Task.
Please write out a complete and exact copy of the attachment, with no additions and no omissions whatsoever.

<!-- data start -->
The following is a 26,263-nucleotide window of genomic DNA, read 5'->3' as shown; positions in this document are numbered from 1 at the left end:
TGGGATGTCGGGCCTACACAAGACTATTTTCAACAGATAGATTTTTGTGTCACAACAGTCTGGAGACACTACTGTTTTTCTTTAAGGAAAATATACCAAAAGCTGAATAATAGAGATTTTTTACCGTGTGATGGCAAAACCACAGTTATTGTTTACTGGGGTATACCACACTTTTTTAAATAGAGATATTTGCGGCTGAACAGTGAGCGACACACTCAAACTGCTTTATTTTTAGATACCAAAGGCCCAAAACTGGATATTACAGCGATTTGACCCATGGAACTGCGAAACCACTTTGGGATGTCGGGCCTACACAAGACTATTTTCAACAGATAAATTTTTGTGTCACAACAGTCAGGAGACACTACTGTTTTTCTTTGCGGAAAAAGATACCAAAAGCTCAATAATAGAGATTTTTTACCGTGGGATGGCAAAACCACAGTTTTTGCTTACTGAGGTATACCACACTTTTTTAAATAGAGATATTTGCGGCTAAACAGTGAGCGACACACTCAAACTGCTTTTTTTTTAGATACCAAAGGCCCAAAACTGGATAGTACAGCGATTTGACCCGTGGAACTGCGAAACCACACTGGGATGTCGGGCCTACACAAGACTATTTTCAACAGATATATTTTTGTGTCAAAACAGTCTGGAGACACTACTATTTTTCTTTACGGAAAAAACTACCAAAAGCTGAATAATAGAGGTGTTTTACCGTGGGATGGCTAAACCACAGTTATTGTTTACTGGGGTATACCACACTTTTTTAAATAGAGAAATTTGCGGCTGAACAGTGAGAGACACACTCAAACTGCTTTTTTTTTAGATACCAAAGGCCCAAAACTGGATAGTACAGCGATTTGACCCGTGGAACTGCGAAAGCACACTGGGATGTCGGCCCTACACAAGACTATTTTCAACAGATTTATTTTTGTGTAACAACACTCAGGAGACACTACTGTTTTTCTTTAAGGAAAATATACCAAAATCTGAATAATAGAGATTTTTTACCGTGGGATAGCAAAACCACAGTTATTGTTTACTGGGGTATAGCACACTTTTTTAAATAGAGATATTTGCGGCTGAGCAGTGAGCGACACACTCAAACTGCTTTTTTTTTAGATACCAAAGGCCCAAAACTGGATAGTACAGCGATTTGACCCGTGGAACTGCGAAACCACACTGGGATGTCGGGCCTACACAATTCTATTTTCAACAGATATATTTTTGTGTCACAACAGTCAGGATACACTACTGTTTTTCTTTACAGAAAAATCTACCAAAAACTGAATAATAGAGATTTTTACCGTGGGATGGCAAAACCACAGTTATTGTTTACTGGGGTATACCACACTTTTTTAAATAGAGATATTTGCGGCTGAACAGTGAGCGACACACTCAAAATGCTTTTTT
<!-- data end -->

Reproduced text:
The following is a 26,263-nucleotide window of genomic DNA, read 5'->3' as shown; positions in this document are numbered from 1 at the left end:
TGGGATGTCGGGCCTACACAAGACTATTTTCAACAGATAGATTTTTGTGTCACAACAGTCTGGAGACACTACTGTTTTTCTTTAAGGAAAATATACCAAAAGCTGAATAATAGAGATTTTTTACCGTGTGATGGCAAAACCACAGTTATTGTTTACTGGGGTATACCACACTTTTTTAAATAGAGATATTTGCGGCTGAACAGTGAGCGACACACTCAAACTGCTTTATTTTTAGATACCAAAGGCCCAAAACTGGATATTACAGCGATTTGACCCATGGAACTGCGAAACCACTTTGGGATGTCGGGCCTACACAAGACTATTTTCAACAGATAAATTTTTGTGTCACAACAGTCAGGAGACACTACTGTTTTTCTTTGCGGAAAAAGATACCAAAAGCTCAATAATAGAGATTTTTTACCGTGGGATGGCAAAACCACAGTTTTTGCTTACTGAGGTATACCACACTTTTTTAAATAGAGATATTTGCGGCTAAACAGTGAGCGACACACTCAAACTGCTTTTTTTTTAGATACCAAAGGCCCAAAACTGGATAGTACAGCGATTTGACCCGTGGAACTGCGAAACCACACTGGGATGTCGGGCCTACACAAGACTATTTTCAACAGATATATTTTTGTGTCAAAACAGTCTGGAGACACTACTATTTTTCTTTACGGAAAAAACTACCAAAAGCTGAATAATAGAGGTGTTTTACCGTGGGATGGCTAAACCACAGTTATTGTTTACTGGGGTATACCACACTTTTTTAAATAGAGAAATTTGCGGCTGAACAGTGAGAGACACACTCAAACTGCTTTTTTTTTAGATACCAAAGGCCCAAAACTGGATAGTACAGCGATTTGACCCGTGGAACTGCGAAAGCACACTGGGATGTCGGCCCTACACAAGACTATTTTCAACAGATTTATTTTTGTGTAACAACACTCAGGAGACACTACTGTTTTTCTTTAAGGAAAATATACCAAAATCTGAATAATAGAGATTTTTTACCGTGGGATAGCAAAACCACAGTTATTGTTTACTGGGGTATAGCACACTTTTTTAAATAGAGATATTTGCGGCTGAGCAGTGAGCGACACACTCAAACTGCTTTTTTTTTAGATACCAAAGGCCCAAAACTGGATAGTACAGCGATTTGACCCGTGGAACTGCGAAACCACACTGGGATGTCGGGCCTACACAATTCTATTTTCAACAGATATATTTTTGTGTCACAACAGTCAGGATACACTACTGTTTTTCTTTACAGAAAAATCTACCAAAAACTGAATAATAGAGATTTTTACCGTGGGATGGCAAAACCACAGTTATTGTTTACTGGGGTATACCACACTTTTTTAAATAGAGATATTTGCGGCTGAACAGTGAGCGACACACTCAAAATGCTTTTTT